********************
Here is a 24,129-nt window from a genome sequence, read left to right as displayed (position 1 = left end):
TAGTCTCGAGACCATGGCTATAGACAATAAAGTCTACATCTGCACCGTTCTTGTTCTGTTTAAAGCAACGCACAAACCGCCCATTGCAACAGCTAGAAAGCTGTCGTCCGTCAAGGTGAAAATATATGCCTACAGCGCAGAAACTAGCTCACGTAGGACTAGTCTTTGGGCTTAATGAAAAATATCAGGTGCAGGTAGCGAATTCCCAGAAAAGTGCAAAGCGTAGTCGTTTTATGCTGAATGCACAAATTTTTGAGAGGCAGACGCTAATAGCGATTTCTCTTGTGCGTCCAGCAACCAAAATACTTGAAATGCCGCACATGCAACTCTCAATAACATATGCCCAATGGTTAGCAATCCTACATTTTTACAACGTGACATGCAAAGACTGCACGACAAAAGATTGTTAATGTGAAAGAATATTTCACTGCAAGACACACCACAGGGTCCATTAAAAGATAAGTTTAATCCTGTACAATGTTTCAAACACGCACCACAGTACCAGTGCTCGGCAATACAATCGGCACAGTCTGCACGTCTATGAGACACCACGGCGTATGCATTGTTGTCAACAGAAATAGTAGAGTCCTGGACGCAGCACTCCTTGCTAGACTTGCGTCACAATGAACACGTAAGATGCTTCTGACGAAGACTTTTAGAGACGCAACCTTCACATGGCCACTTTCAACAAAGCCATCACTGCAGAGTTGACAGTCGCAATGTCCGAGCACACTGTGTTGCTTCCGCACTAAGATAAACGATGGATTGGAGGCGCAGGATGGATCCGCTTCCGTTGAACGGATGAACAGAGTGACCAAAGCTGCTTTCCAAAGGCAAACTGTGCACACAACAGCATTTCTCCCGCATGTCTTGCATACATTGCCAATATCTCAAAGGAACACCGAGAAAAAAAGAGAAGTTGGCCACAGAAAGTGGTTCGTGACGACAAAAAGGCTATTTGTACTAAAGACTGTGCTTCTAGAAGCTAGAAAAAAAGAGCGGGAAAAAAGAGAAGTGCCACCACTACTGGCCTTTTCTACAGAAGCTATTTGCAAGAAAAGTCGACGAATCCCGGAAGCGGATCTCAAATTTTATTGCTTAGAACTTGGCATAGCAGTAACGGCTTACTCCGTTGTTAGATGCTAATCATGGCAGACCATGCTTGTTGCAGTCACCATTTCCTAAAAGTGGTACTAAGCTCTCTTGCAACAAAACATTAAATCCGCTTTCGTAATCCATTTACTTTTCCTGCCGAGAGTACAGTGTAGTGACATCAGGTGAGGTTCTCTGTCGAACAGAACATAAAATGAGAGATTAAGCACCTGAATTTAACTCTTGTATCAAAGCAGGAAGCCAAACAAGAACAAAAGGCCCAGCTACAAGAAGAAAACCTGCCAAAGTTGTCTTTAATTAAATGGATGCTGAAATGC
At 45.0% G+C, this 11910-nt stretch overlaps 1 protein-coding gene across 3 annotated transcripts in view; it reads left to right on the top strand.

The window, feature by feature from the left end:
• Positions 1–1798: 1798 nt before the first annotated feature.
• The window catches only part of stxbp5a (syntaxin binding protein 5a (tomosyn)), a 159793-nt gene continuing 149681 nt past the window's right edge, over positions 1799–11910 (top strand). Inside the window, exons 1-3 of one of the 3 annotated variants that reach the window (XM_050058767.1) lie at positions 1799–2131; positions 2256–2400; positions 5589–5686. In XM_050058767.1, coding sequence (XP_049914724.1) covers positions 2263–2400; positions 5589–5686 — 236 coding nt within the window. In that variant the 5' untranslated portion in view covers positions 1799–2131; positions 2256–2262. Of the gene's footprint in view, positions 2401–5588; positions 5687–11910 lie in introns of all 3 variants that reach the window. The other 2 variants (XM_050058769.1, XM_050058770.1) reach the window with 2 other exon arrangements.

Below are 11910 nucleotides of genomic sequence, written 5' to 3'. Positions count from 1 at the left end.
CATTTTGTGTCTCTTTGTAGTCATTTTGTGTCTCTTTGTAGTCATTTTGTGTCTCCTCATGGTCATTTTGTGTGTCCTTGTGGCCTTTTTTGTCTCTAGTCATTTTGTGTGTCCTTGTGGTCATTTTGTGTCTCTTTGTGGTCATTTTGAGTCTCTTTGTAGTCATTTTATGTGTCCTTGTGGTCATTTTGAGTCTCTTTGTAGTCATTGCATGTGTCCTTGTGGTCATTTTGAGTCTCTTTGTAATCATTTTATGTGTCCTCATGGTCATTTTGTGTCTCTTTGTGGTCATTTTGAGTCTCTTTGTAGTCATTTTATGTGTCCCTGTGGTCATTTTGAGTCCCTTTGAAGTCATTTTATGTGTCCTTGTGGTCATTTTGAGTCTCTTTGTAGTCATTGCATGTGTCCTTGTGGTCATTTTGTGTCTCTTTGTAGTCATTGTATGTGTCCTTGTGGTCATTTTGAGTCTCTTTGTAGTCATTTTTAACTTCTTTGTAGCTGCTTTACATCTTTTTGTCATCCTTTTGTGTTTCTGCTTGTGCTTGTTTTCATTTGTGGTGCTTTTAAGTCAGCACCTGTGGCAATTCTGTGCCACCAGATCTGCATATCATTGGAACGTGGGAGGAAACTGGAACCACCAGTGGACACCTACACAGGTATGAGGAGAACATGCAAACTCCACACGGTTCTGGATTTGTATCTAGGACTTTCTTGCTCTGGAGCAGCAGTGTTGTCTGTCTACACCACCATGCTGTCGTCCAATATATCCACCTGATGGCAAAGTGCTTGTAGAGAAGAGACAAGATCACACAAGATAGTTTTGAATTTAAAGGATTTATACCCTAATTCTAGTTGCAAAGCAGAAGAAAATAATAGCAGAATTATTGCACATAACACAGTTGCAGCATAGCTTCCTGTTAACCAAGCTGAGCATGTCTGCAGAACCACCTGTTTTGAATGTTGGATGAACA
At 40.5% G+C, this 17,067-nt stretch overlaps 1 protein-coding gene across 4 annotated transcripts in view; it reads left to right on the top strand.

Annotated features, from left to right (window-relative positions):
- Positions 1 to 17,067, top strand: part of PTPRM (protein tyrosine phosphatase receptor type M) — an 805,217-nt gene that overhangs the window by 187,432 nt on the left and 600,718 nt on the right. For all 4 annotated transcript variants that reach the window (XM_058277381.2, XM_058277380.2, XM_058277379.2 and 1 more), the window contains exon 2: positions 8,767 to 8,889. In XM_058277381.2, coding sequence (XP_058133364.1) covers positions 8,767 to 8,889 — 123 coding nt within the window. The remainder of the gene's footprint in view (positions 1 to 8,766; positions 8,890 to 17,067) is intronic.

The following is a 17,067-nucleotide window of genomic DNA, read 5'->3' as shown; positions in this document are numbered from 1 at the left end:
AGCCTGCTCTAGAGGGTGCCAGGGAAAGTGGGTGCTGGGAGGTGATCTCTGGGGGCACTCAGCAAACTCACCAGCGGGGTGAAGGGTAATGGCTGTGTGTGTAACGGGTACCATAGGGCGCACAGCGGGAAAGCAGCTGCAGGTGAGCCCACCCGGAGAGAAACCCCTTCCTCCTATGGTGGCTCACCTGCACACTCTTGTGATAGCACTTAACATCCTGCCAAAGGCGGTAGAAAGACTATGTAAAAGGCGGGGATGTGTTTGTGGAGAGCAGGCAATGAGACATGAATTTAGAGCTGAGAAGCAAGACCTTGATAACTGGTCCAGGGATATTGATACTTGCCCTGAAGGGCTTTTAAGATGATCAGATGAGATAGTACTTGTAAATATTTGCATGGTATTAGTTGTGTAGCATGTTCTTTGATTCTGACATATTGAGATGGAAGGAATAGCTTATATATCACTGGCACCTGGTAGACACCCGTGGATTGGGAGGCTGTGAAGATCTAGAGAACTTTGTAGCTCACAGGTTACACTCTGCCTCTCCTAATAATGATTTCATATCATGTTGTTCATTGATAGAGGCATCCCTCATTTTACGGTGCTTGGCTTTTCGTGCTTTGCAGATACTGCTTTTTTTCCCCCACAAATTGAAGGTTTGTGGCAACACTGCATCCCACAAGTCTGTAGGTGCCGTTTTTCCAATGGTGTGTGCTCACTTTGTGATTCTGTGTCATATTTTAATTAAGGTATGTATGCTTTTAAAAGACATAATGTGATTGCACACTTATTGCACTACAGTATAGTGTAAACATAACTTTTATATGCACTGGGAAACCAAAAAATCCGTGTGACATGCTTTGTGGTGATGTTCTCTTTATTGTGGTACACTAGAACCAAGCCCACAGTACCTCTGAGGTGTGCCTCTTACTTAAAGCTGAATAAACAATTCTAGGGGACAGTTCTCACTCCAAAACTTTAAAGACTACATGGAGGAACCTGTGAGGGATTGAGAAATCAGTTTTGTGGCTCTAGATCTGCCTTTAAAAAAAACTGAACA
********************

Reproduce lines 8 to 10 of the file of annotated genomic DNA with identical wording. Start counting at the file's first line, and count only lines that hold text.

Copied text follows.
CATTTTGTGTCTCTTTGTAGTCATTTTGTGTCTCTTTGTAGTCATTTTGTGTCTCCTCATGGTCATTTTGTGTGTCCTTGTGGCCTTTTTTGTCTCTAGTCATTTTGTGTGTCCTTGTGGTCATTTTGTGTCTCTTTGTGGTCATTTTGAGTCTCTTTGTAGTCATTTTATGTGTCCTTGTGGTCATTTTGAGTCTCTTTGTAGTCATTGCATGTGTCCTTGTGGTCATTTTGAGTCTCTTTGTAATCATTTTATGTGTCCTCATGGTCATTTTGTGTCTCTTTGTGGTCATTTTGAGTCTCTTTGTAGTCATTTTATGTGTCCCTGTGGTCATTTTGAGTCCCTTTGAAGTCATTTTATGTGTCCTTGTGGTCATTTTGAGTCTCTTTGTAGTCATTGCATGTGTCCTTGTGGTCATTTTGTGTCTCTTTGTAGTCATTGTATGTGTCCTTGTGGTCATTTTGAGTCTCTTTGTAGTCATTTTTAACTTCTTTGTAGCTGCTTTACATCTTTTTGTCATCCTTTTGTGTTTCTGCTTGTGCTTGTTTTCATTTGTGGTGCTTTTAAGTCAGCACCTGTGGCAATTCTGTGCCACCAGATCTGCATATCATTGGAACGTGGGAGGAAACTGGAACCACCAGTGGACACCTACACAGGTATGAGGAGAACATGCAAACTCCACACGGTTCTGGATTTGTATCTAGGACTTTCTTGCTCTGGAGCAGCAGTGTTGTCTGTCTACACCACCATGCTGTCGTCCAATATATCCACCTGATGGCAAAGTGCTTGTAGAGAAGAGACAAGATCACACAAGATAGTTTTGAATTTAAAGGATTTATACCCTAATTCTAGTTGCAAAGCAGAAGAAAATAATAGCAGAATTATTGCACATAACACAGTTGCAGCATAGCTTCCTGTTAACCAAGCTGAGCATGTCTGCAGAACCACCTGTTTTGAATGTTGGATGAACA
At 40.5% G+C, this 17,067-nt stretch overlaps 1 protein-coding gene across 4 annotated transcripts in view; it reads left to right on the top strand.

Annotated features, from left to right (window-relative positions):